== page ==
Just a few months ago, things were looking bright for Doug Liman‘s Luna. Many Hollywood stars — including Andrew Garfield, Emile Hirsch, Chris Pine, Bradley Cooper, and Chris Evans — were being sought for the lead role, while female actresses such as Rosario Dawson, Rachel McAdams, and Olivia Wilde had their names mentioned in conjunction with a major part.
Written by him and John Hamburg, a plot description can be read below:
“The story centers on a renegade group of former space employees, led by an Eastern European woman, who travel the world, stealing space equipment in an attempt to go back to the moon to acquire an energy source. The last item to steal — or in this case, kidnap — is an ex-NASA employee.”
If that sounds interesting to you, then I have bad news: Vulture has learned that Warner Bros. is not going forward with the project, due to concerns over a budget that was apparently surpassing the $100 million mark. Co-financier Skydance was wavering on the prospect of funneling money toward the production, so they pulled out, and things didn’t get better from there. Not that this is a movie I was really pining to see, but it could have been a fun sci-fi adventure, especially if they got some of the hoped-for cast. Unfortunate, but Liman will have something else to focus his time on.
That’s because Warner Bros. is now trying to make All You Need is Kill, another sci-fi project that he was confirmed to direct last August. The Dante Harper-written adaptation of Hiroshi Sakurazaka‘s manga series is centered on “a new recruit in a war against aliens who finds himself caught in a time loop in which he wakes up in the past after having been killed on the battlefield.” Over time, his soldier skills grow “as he attempts to change his fate.” You could say that it sounds like a mix of Groundhog Day and Source Code, although the latter is so heavily inspired by the former that it might be a little contradictory.
One of the studio’s main goals for this project is casting Brad Pitt in the lead role, something that can be done now that issues with the third act have been cleared up — the story started “to play like a big-screen version of Halo.” However, his involvement with David O. Russell‘s The Mission, which is also set up at the studio, means that it may not be so easy to get him on board. Russell has The Silver Linings Playbook shooting this year; if he gets around to this next film in 2012, the schedules of Pitt and Kill could get pretty tangled. Some points in this project’s favor could be attributed to he and Liman having a history together, with the two of them collaborating on Mr. and Mrs. Smith.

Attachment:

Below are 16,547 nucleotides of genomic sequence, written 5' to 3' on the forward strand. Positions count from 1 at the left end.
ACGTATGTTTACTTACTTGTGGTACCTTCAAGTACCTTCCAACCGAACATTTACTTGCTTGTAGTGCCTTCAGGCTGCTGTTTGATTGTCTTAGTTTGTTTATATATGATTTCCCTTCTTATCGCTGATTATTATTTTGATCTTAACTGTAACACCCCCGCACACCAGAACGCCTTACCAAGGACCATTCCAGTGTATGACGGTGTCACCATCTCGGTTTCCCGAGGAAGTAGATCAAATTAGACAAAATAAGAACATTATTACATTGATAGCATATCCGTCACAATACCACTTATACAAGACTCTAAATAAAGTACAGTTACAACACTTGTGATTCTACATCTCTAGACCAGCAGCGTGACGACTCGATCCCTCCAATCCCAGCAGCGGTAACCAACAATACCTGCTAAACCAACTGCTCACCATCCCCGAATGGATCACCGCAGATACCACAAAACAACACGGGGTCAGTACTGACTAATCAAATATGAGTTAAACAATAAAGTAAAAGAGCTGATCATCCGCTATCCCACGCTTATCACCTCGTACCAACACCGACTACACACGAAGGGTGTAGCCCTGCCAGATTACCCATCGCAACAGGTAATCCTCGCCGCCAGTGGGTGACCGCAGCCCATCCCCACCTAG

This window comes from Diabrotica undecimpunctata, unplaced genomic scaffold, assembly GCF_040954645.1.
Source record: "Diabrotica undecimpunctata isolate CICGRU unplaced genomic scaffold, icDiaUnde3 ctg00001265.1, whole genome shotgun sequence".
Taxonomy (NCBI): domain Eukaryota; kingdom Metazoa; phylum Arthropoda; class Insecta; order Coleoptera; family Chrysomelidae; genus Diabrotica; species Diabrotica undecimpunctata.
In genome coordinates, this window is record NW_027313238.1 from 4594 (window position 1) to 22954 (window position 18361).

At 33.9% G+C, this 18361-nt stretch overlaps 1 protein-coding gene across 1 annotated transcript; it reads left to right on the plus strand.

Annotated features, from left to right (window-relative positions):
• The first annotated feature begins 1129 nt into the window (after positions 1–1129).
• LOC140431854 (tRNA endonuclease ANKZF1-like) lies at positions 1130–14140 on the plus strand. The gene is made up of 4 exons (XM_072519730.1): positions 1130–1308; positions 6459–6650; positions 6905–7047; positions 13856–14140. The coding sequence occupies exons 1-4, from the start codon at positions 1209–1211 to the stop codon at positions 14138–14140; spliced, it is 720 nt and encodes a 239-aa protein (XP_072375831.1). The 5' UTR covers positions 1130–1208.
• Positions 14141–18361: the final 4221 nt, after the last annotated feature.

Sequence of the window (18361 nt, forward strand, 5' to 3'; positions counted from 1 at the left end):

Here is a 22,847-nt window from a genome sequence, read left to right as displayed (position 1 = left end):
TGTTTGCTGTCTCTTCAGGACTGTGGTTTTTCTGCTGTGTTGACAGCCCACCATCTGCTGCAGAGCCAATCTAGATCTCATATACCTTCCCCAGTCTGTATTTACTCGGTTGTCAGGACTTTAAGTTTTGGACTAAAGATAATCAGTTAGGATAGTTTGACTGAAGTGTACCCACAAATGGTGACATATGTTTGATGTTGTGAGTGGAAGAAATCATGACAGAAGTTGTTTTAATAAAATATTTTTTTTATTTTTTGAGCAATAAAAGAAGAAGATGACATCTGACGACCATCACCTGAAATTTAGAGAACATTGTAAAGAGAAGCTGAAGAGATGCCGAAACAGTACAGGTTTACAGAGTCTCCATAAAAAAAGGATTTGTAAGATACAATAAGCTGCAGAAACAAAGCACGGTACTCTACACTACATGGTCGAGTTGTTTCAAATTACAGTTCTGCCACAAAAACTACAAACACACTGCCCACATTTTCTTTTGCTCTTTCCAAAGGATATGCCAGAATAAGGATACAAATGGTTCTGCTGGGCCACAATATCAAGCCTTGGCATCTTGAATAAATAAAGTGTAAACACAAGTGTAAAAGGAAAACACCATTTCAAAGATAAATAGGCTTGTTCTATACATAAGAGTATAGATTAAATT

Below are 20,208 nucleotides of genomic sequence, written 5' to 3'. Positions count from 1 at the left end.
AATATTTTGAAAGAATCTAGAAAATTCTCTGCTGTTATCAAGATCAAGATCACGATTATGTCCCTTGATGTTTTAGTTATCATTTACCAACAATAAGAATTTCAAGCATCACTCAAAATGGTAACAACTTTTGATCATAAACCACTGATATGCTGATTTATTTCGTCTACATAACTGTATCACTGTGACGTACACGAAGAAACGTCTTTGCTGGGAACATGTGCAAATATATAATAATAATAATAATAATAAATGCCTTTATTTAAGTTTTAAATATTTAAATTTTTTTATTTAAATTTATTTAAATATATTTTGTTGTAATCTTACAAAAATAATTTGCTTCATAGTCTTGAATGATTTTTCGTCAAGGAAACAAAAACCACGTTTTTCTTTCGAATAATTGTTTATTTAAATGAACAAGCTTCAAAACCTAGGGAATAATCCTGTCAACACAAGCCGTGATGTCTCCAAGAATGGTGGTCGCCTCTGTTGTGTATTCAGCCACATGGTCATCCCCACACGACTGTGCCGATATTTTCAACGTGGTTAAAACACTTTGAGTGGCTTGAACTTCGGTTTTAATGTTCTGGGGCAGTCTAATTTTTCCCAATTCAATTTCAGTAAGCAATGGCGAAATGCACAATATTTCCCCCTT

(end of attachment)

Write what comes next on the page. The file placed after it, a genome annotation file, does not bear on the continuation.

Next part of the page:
Being a versatile actor with a widely-varying filmography means that I wouldn’t be surprised to see Pitt sign on, but, again: all his current and future commitments might put a stop to that. Still, there are certainly other people that the studio could cast in the lead, so it shouldn’t be a complete impediment to its progress.
Would you have been interested in Luna? What do you think of Pitt as the lead of Kill?
Since any New York City cinephile has a nearly suffocating wealth of theatrical options, we figured it’d be best to compile some of the more worthwhile repertory showings into one handy list. Displayed below are a few of the city’s most reliable theaters and links to screenings of their weekend offerings — films you’re not […]
Welcome, one and all, to the newest episode of The Film Stage Show! This week, I am joined by Michael Snydel and Bill Graham. First, we discuss the death of director Jonathan Demme. Then, we talk about the anime film Your Name. by Makoto Shinkai. Subscribe on iTunes or see below to stream download (right-click and save as…). […]
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